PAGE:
Biographies - Mullen
Ian ‘Spike’ Mullen
(b. 13th October 1952 - d. 28th October 2004).
By Alastair F. White
Ian was one of the most tragic figures in the history of the Edinburgh Chess, and Scottish Chess in General. And yet it all started out so promisingly. He was a pupil at Dollar Academy, where he received a good education. And he was good enough at chess to be playing for Scotland in the Glorney Cup in 1968 at the age of 15, scoring 2.5/4 against other European nations. Following this he attended Heriot Watt University in Edinburgh. He got the nickname ‘Spike’ after Spike Mullins, a Jazz performer.
I don’t know exactly when, but he lost both parents at an early age - his father died of cancer and his mother also died in tragic circumstances. Ian dropped out of college and had to make the best of things living on benefits without any other external help. Fortunately, he had a wide circle of friends who were always willing to give moral support or provide a welcome flat-sharing arrangement.
I first met him in the early 70s and since we shared a passion for both chess and music we became firm friends. Ian was gentle, clever, and naturally talented, both as a chess player and as a musician. He could play guitar in any style - Folk, Pop, Jazz, Rock or Classical, and occasionally taught guitar to supplement his meagre income. We often attended concerts together. And he played chess in the style of Paul Morphy, combining rapid development with a talent for combination. He won the East of Scotland Championship in 19?? and had a rating of 2200 around that time. I recall taking him to the Scottish in Troon 1980, staying in a caravan along with Geoff Chandler and Alan Norris. We remained close friends until I got married and moved away from Edinburgh in the 1980s. After that I saw less and less of him.
He was also a talented chess author. He co-wrote ‘Master Chess’ along with Danny Kopec, Chris Morrison, Nigel Davies, and Geoff Chandler. His own chapter, on endings, is well-researched, professionally written, and highly informative. He later co-wrote another book ‘Blunders and Brilliancies’ with Moe Moss. This was very well received by the chess world (although a few of the positions were ‘doctored’ and in some cases ‘made up’). He also co-authored the Edinburgh Chess magazine ‘Capital Chess’ (later ‘CapaTal Chess’) first with myself and then with Geoff Chandler.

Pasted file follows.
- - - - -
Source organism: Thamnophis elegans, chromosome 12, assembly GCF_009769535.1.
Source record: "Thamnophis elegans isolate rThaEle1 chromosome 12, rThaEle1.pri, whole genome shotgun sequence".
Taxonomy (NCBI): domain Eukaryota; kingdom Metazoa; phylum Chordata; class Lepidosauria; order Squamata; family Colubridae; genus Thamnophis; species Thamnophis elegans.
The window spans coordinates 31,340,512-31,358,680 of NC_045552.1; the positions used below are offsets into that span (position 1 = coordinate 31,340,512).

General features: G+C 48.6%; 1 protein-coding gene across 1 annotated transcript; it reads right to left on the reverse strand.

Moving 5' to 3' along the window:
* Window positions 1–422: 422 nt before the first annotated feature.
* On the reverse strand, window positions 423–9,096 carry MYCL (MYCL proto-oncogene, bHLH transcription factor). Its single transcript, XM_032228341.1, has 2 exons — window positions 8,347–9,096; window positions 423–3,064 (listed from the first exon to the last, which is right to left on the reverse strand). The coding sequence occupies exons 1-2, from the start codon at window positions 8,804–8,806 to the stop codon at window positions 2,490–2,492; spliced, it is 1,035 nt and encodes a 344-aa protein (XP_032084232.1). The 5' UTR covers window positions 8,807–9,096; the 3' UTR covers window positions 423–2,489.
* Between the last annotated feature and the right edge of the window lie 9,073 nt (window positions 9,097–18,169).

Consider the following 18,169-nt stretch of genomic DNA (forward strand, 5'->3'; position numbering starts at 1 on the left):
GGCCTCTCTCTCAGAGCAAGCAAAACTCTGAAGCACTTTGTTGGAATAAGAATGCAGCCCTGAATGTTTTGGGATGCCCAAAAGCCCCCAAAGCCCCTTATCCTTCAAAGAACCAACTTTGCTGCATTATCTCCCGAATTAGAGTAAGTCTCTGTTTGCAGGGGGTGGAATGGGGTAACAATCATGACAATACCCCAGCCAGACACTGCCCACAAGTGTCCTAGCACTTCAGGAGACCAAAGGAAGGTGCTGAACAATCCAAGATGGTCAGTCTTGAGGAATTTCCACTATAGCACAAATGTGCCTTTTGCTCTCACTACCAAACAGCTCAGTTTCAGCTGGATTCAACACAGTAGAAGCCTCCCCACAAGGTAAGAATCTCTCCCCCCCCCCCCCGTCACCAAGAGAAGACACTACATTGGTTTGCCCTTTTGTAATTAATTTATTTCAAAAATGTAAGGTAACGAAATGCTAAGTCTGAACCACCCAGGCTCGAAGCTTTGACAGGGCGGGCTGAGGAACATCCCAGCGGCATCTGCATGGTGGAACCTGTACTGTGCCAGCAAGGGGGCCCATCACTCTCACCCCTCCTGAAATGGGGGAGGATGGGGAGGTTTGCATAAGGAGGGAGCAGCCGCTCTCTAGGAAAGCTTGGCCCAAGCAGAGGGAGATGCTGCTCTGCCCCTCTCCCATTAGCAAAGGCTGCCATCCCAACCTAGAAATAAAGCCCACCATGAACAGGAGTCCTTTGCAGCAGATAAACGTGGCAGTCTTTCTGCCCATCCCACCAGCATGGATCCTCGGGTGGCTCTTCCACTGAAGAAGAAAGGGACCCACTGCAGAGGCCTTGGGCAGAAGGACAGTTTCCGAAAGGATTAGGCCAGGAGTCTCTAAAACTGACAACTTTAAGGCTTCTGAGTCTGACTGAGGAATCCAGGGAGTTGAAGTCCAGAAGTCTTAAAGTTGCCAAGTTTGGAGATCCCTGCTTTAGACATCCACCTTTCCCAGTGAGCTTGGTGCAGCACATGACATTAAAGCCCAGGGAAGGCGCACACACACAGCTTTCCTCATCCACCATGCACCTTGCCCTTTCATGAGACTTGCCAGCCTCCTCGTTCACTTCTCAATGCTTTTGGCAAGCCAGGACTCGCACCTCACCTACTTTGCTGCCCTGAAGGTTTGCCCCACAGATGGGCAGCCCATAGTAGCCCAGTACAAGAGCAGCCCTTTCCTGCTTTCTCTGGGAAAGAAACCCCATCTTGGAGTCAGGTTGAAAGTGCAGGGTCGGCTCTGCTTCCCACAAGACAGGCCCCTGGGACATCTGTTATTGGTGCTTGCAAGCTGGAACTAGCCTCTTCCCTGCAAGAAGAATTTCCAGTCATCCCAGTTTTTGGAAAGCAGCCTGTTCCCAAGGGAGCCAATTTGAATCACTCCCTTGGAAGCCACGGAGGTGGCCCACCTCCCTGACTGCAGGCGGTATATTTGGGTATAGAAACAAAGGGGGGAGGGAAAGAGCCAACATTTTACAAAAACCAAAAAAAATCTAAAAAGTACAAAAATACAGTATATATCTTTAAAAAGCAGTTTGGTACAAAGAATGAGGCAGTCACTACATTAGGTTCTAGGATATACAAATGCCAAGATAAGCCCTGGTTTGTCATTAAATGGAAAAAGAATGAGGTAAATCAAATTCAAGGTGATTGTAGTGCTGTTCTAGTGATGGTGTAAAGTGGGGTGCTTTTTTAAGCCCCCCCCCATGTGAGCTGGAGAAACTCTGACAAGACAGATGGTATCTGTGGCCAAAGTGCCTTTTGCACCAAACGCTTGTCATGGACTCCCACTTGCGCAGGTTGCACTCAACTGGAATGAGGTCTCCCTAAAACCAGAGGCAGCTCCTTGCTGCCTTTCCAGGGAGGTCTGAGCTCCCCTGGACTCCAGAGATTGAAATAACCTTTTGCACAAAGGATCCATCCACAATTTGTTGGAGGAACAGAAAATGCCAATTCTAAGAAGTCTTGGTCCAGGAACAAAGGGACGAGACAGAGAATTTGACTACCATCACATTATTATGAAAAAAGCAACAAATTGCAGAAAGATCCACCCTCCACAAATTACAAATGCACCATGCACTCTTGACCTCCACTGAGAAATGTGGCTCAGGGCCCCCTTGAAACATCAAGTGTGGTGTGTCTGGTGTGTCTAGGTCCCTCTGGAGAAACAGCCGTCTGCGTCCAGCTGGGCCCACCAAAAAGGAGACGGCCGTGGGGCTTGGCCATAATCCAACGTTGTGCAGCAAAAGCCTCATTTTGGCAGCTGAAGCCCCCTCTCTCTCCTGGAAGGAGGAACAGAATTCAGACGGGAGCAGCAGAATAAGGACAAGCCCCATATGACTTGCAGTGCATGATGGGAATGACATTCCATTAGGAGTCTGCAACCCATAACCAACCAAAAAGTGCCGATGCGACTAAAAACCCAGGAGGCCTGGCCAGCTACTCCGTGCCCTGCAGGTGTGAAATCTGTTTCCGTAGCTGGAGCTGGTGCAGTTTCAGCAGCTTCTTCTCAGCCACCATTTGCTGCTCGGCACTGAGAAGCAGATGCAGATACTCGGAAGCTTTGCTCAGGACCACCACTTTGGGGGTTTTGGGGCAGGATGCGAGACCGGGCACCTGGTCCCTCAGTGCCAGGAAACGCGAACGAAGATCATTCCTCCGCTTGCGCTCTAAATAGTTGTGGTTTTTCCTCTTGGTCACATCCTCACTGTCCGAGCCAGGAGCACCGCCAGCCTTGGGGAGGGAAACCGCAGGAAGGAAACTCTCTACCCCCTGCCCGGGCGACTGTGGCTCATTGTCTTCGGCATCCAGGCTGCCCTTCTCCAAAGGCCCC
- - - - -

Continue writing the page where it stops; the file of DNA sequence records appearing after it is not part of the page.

After Margaret Thatcher’s election in 1979, things got more difficult for Ian, as the rules regarding Social Security were tightened up. He moved into the Edinburgh Chess club as caretaker around 1980. He later found some employment with the DHSS of all things, but eventually dropped out of that too. But it was around this time that he met the one and only love of his life, a Norwegian lady chess player by the name of Anniken Omholt-Jensen. They met at a chess tournament in Edinburgh, and Ian surprised me by wooing her and persuading her to move in with him. Anniken was a stunning Nordic blonde, but the Chess Club flat was barely habitable. So after a while they moved out and stayed with another of Ian’s many friends.
Eventually Anniken fell pregnant and went back to Norway where, without Ian’s approval, she had the baby adopted and brought up by foster-parents.His efforts to reconnect with Anniken were rebuffed. After this Ian became increasingly disturbed, showing the symptoms of paranoid schizophrenia. He refused all offers of help and distanced himself from his former friends. When he unexpectedly killed himself in 2004, he was attending a hostel for mentally disturbed people. Nobody knows for sure what finally pushed him over the edge, but we can only guess.
RIP Spike, you are not forgotten.
Ian David Mullen ('Spike')